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HI: 78.6 LOW: 51.8
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Jason Petty strides onto the stage of the Flat Rock Playhouse looking like Faron Young and sounding like Willie Nelson.
He’s “On the Road Again,” with co-star Gail Bliss, in Classic Nashville Roadshow, a rousing run through the iconic hits of country music, delivered through Petty’s versatile vocals and Bliss’s covers of the biggest female stars, plus Willie Nelson. (Last weekend Bliss performed as stand-in for Katie Deal, who’s back on stage for the final performances through Saturday.)
Willie Nelson becomes a running gag for Petty and Bliss. She loves Willie Nelson. Petty can’t help but making jokes about Willie’s age, his affinity for pot or his trouble with the IRS. Willie received a medal for his contributions from the president — George Washington, Petty jokes.
If the jokes are groaners, the music is serious and, as advertised, real country.
We get narration between songs and some surprising details of the performers who made the most lasting impact on country music from its roots to the Seventies. We learn that those gaudy rhinestone-covered suits favored by Porter Waggoner and other crooners were called Nudie suits, for Nudie Cohn, a Ukrainian-born designer whose birth name was Nuta Kotlyarenko.
We learn that Roy Acuff was a gifted baseball player whose career was cut short when he suffered a heatstroke on the diamond. Recuperating at home, he picked up a fiddle and the rest is the “Wabash Cannonball” and other hits from the King of Country Music. On that familiar song and lots more, Petty comes very close to matching the tone and style of the original artists, channeling Acuff, Johnny Cash, Roger Miller and yes, even George Jones.
If they were not the originally cast co-stars, Petty and Bliss reveal no lack of rapport in their duets, delivered in a spirited and fun way. They team up on a call and response, with Hank Thompson’s “Wild Side of Life” answered by Kitty Wells, the female trailblazer, in “It Wasn’t God Who Made Honky Tonk Angels.” Petty and the tight Nashville band behind him crank up the theater with the foot-stompin’ “If You Got the Money” from the Lefty Frizzell discography.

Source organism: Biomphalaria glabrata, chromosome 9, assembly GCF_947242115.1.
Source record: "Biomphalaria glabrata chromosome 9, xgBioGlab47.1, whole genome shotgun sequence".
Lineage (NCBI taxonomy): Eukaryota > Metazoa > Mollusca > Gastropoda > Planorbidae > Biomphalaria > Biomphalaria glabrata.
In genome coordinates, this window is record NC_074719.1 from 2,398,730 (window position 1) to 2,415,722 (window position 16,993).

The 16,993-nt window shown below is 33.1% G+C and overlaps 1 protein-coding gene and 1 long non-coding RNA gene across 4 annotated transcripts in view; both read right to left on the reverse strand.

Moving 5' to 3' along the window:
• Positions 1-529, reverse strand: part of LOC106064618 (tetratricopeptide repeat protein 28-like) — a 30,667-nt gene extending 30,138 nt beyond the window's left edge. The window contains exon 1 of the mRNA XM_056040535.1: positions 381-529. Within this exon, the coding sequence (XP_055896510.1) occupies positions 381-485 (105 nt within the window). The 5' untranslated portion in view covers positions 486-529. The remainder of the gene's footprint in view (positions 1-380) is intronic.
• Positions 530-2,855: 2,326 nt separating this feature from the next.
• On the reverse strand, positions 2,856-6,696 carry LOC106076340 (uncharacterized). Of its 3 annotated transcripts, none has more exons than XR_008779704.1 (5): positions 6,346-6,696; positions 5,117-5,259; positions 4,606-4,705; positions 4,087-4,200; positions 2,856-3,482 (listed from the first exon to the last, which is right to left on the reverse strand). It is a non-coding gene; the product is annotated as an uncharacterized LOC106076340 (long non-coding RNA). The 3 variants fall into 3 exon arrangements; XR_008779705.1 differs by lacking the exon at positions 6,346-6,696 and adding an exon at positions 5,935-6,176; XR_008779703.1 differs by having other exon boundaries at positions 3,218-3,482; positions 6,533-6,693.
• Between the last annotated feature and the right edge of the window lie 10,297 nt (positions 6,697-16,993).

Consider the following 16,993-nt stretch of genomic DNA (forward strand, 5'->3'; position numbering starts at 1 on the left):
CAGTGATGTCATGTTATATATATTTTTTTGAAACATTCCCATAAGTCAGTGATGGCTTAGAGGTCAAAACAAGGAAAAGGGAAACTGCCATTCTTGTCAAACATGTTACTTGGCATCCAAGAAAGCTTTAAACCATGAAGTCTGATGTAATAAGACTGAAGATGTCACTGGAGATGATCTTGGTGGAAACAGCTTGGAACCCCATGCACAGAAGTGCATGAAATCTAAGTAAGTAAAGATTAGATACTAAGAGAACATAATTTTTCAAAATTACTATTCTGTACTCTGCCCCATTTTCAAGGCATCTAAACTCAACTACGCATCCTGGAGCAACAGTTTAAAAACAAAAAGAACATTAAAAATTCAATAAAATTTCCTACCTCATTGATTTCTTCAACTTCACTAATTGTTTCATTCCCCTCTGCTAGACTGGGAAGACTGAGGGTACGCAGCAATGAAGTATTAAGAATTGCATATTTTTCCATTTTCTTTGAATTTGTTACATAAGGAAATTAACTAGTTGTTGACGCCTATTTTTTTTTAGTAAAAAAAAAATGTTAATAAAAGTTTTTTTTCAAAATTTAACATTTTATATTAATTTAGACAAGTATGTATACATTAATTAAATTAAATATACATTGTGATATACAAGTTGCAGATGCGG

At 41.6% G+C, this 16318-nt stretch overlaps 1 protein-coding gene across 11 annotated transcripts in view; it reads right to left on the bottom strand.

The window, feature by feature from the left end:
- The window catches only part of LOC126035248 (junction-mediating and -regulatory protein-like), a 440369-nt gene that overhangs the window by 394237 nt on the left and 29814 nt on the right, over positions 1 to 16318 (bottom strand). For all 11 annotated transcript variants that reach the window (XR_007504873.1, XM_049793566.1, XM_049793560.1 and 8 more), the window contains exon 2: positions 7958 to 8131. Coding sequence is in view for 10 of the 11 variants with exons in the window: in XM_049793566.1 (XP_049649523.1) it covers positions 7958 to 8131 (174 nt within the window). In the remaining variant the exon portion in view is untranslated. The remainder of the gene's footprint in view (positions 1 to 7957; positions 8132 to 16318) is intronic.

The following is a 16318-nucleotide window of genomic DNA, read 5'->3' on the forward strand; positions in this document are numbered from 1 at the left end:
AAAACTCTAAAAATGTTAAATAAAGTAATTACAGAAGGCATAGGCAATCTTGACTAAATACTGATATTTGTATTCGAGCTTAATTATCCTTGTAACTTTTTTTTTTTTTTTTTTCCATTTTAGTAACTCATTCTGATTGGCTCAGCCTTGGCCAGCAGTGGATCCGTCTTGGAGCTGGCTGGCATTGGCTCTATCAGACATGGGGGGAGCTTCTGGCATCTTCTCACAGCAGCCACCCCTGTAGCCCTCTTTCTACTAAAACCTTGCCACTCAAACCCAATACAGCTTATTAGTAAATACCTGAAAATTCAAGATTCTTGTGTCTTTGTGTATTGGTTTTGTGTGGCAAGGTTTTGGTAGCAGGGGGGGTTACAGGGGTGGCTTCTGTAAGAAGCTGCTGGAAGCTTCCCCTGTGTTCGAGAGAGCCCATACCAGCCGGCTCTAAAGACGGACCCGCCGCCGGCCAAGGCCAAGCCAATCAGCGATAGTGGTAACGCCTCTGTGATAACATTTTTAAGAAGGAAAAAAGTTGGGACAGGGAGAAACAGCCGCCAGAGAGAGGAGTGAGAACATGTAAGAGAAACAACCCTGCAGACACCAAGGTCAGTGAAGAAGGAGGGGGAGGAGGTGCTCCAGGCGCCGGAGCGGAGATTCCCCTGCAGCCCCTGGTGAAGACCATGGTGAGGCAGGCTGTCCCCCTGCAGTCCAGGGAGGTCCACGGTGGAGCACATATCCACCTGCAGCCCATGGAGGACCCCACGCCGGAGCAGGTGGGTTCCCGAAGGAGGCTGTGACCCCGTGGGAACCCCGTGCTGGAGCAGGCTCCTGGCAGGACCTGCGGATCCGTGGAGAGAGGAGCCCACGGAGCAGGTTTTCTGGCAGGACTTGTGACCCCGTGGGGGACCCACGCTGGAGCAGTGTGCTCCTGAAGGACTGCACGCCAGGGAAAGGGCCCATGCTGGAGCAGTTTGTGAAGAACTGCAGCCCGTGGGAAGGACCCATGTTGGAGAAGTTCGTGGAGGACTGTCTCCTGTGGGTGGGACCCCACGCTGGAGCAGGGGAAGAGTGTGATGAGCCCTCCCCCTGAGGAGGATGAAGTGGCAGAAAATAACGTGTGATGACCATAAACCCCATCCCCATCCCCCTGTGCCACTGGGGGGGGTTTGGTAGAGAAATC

Both singers are equal to the biggest challenges on the bill — Bliss singing a Patsy Cline medley, Loretta Lynn’s “Coalminer’s Daughter” and Dolly Parton’s “Jolene” and Tammy Wynette’s “Stand By Your Man,” and Petty conjuring Merle Haggard in “Momma Tried” and Miller in “King of the Road.” In “Tiger By the Tail,” the Tennessee native matches the distinctive long i of Buck Owens. We know Jones’s “He Stopped Loving Her Today” is on the song list and any fan of country music is just itching to see how Petty sounds on what many regard as the best country song of all time. He does it justice, hitting the Possum’s notes with impressive vocal reach.
The singers keep it light through most of the show. Bliss does a turn as her fave Willie Nelson and has fun reviving one of Nashville’s sharpest social commentaries, Jeannie C. Riley’s “Harper Valley PTA.” Petty tells the stories of “all your radio heroes,” as the song says, and, on Saturday, adlibbed a bunch of cracks about the snow forecast. “Go buy some bread!” he admonishes. “No one eats bread until the first flake of snow. Then we go out and buy six loaves.”
The Nashville band is a huge contributor to the show’s success. The gifted and versatile Eric Lewis plays pedal steel and lead guitars, joined by the expressive Steve Sensenig on piano and keyboards, Mark Baczynski on fiddle and guitar, DB Woolbright on drums and Jimmy Sullivan on bass.
The set features images of the iconic arched windows of the historic Ryman Auditorium and signs for Nashville country music shrines Tootsie’s Orchid Lounge and Ernest Tubb’s Record Shop (though, a bit surprisingly, the Texas Troubador’s “I’m Walking the Floor Over You” doesn’t make the cut in this show).
Petty and Bliss end the show with George Jones again, who in 1985 asked, most fittingly, “Who’s Gonna Fill Their Shoes?”
Who’s gonna fill their shoes?
Who’s gonna stand that tall?
Who’s gonna play the Opry
And the Wabash Cannonball?
Who’s gonna give their heart and soul
To get to me and you?
Lord I wonder, who’s gonna fill their shoes?
Petty and Bliss have just spent the past hour and a half answering the question.
They’re big shoes to fill, to be sure. Thanks to the singers’ heart-and-soul effort, we walk out of the old barn confident that classic country is alive and well.